If the lessor or landlord agrees to compensate the losses which were incurred in the first few years (say, three or four years) the same is known as fixed, i.e., if any short-working falls beyond this period, the same cannot be reimbursed.
When the lessor promises the lessee to compensate the loss (short working) only for a fixed time period. The right is said to be fixed. For example. If lessor promises to compensate the loss only during the first 4 years, the right is said to be fixed and any unrecouped balance of short-working will be transferred to P & L A/c Any short working arises in some future years cannot be recouped.
hen the lessor promises the lessee to compensate the short working of any year in the next two or three years. Then the right is said to be floating. For example, if lessor promises to compensate the (short-working) of any year in coming 2 years. Then short- working of 3rd year can be recouped in 4th and 5th year and short-working of 8th year in 9th and 10th year.
When the actual lessee transfers a part of right of asset acquired by him to another person, it is known as situation of sub-lease. In such a case, actual lessee assumes the double position in the whole scenario. He is lessee for actual owner but landlord for the sub-lessee. So, in sub-lease, actual lessee recovers the royalty from sub-lessee on the rate decided between him and sub-lessee and transfer the amount along with his own payment for Royalty to actual owner as per agreement between him and landlord.
If the lessor or landlord agrees to compensate the loss which were incurred in the first few years, in the next or following or subsequent three or four years, the same is known as floating as the same can be adjusted in any year if short-working arises, i.e., each year’s short-working will have to be adjusted against the excess royalties earned in the subsequent years accordingly.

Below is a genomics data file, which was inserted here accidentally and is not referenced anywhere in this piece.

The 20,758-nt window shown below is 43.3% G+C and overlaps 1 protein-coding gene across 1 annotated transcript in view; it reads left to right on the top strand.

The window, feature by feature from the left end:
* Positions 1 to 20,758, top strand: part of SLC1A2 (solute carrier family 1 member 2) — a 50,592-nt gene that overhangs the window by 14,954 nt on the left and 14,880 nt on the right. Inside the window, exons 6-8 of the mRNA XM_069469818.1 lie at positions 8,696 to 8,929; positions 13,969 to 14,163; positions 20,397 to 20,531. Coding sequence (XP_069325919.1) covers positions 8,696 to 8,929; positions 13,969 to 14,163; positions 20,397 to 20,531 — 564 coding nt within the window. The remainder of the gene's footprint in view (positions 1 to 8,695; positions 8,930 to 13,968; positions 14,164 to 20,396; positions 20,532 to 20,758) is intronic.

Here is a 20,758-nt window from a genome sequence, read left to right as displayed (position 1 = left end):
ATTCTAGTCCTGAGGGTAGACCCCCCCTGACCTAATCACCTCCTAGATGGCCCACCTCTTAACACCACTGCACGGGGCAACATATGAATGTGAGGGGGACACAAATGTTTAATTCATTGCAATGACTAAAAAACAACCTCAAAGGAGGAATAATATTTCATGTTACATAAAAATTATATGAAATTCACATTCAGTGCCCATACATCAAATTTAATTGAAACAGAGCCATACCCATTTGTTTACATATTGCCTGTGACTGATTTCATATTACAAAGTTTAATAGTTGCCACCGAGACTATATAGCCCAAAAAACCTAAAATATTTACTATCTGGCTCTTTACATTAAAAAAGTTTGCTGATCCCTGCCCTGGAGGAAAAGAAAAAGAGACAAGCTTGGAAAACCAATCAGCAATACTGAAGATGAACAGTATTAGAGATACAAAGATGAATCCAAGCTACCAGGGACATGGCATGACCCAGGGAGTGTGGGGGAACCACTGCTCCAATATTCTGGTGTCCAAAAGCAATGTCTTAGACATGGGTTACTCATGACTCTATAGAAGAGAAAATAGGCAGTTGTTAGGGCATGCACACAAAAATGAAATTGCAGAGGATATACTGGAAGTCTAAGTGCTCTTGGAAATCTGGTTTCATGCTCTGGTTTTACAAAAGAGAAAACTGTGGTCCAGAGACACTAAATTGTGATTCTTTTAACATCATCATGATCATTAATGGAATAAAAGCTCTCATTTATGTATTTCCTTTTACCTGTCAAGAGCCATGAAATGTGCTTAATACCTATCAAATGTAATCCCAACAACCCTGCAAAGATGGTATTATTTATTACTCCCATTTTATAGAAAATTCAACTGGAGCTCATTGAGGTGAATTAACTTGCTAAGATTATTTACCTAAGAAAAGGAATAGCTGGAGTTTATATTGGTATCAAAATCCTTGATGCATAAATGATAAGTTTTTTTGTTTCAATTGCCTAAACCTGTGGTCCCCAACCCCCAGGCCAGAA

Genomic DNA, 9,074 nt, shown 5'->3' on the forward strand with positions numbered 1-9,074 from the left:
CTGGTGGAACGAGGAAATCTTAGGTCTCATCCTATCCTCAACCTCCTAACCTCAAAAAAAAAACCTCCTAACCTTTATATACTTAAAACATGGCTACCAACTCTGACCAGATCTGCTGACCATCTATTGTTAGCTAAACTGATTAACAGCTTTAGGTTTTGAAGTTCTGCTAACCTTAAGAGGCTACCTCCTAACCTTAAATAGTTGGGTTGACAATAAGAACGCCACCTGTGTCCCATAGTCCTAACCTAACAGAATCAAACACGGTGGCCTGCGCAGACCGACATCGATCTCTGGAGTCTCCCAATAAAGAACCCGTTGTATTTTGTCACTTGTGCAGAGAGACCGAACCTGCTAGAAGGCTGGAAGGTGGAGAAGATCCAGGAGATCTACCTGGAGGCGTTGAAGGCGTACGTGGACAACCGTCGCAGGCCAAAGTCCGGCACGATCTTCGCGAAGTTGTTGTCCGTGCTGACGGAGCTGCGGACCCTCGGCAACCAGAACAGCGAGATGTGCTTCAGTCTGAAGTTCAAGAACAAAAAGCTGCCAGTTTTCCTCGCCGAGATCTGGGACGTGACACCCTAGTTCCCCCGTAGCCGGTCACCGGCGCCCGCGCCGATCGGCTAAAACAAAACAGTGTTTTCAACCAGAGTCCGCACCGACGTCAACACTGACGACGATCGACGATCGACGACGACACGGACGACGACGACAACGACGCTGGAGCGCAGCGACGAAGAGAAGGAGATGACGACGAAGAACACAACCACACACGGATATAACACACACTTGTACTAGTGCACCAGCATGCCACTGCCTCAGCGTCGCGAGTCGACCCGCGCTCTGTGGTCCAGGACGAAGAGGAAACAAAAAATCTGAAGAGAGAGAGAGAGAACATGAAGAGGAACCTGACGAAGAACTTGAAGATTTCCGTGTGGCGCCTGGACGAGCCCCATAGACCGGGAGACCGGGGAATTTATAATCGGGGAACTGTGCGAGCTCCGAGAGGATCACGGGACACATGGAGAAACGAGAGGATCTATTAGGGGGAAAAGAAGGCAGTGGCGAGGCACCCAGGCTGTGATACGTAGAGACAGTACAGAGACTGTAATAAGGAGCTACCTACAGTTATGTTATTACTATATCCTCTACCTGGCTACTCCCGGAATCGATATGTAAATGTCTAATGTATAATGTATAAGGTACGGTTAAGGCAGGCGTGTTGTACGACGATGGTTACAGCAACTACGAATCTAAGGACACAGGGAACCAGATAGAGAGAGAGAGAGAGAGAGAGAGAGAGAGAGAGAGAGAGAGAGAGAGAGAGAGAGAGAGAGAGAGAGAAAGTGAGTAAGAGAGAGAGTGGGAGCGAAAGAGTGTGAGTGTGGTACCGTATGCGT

Students must remember in this respect that the short-workings which are not recovered within the stipulated period should be treated as irrecoverable, and, hence, should be transferred to Profit and Loss Account of the year in which the same is lapsed. The recoupable part of short-working is shown in the asset side of the Balance Sheet. Provision to be made for Short-workings
It has already been stated above that recoupable short-working appears in the assets side of the Balance Sheet as a current asset on the assumption that the same will be recouped in future. But it is uncertain. Sometimes, it may not be possible for the lessee to recoup the amount of short-working due to many factors although he has got the legal right to recoup.
From the standpoint of conservatism a provision should be made for such short-workings against Profit and Loss Account in that particular year when such short-working appears. It is needless to say that provisions for short-working will appear in the liabilities side of the Balance Sheet.
Whereas short-workings (recoupable) will appear in the assets side of the Balance Sheet. Consequently, un-recoupable part of the short-workings will be adjusted against such provision and not against Profit and Loss Account. The balance of provision, if any, should be credited to Profit and Loss Account.
Short-working and Minimum Rent
It has already been explained earlier that when the actual royalty (calculated on the basis of a fixed rate to total quality) is less than the amount of the minimum fixed amount (i.e., Minimum Rent) short-working arises. In short, short-workings arises only when actual royalty is less than the Minimum Rent i.e.,
Short-working = Minimum Rent – Actual RoyaltyMinimum Rent = Actual Royalty + Short-working
However, in the case of landlord, the amount of Minimum Rent is equal to Actual Royalty Receivable plus the short-workings, i.e.,
Minimum Rent: Actual Royalty Receivable + Short-working
It must be remembered that the landlord is entitled to get the Minimum Rent or Actual Royalties, whichever is higher, (after adjusting the amount of Short-workings, if any.)
Ground Rent: Sometimes the Lessee is to pay an additional fixed rent in addition to the minimum rent which is known as Ground Rent or Surface Rent.